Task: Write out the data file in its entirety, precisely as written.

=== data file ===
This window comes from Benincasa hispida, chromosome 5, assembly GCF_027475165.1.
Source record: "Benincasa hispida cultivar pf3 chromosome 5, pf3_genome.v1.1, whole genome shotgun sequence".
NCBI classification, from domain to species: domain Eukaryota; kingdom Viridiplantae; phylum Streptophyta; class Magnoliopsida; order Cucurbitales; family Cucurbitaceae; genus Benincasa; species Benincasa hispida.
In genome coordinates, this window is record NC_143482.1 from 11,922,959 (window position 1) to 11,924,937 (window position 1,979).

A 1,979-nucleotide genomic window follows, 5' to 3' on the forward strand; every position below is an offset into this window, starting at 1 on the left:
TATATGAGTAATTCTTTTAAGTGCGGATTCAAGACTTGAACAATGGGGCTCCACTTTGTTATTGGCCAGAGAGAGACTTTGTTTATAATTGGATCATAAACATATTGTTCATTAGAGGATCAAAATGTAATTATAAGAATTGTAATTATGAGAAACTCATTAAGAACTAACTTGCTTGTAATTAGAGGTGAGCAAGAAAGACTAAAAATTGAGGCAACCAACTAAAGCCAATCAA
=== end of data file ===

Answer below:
This window comes from Benincasa hispida, chromosome 5, assembly GCF_027475165.1.
Source record: "Benincasa hispida cultivar pf3 chromosome 5, pf3_genome.v1.1, whole genome shotgun sequence".
NCBI classification, from domain to species: domain Eukaryota; kingdom Viridiplantae; phylum Streptophyta; class Magnoliopsida; order Cucurbitales; family Cucurbitaceae; genus Benincasa; species Benincasa hispida.
In genome coordinates, this window is record NC_143482.1 from 11,922,959 (window position 1) to 11,924,937 (window position 1,979).

A 1,979-nucleotide genomic window follows, 5' to 3' on the forward strand; every position below is an offset into this window, starting at 1 on the left:
TATATGAGTAATTCTTTTAAGTGCGGATTCAAGACTTGAACAATGGGGCTCCACTTTGTTATTGGCCAGAGAGAGACTTTGTTTATAATTGGATCATAAACATATTGTTCATTAGAGGATCAAAATGTAATTATAAGAATTGTAATTATGAGAAACTCATTAAGAACTAACTTGCTTGTAATTAGAGGTGAGCAAGAAAGACTAAAAATTGAGGCAACCAACTAAAGCCAATCAA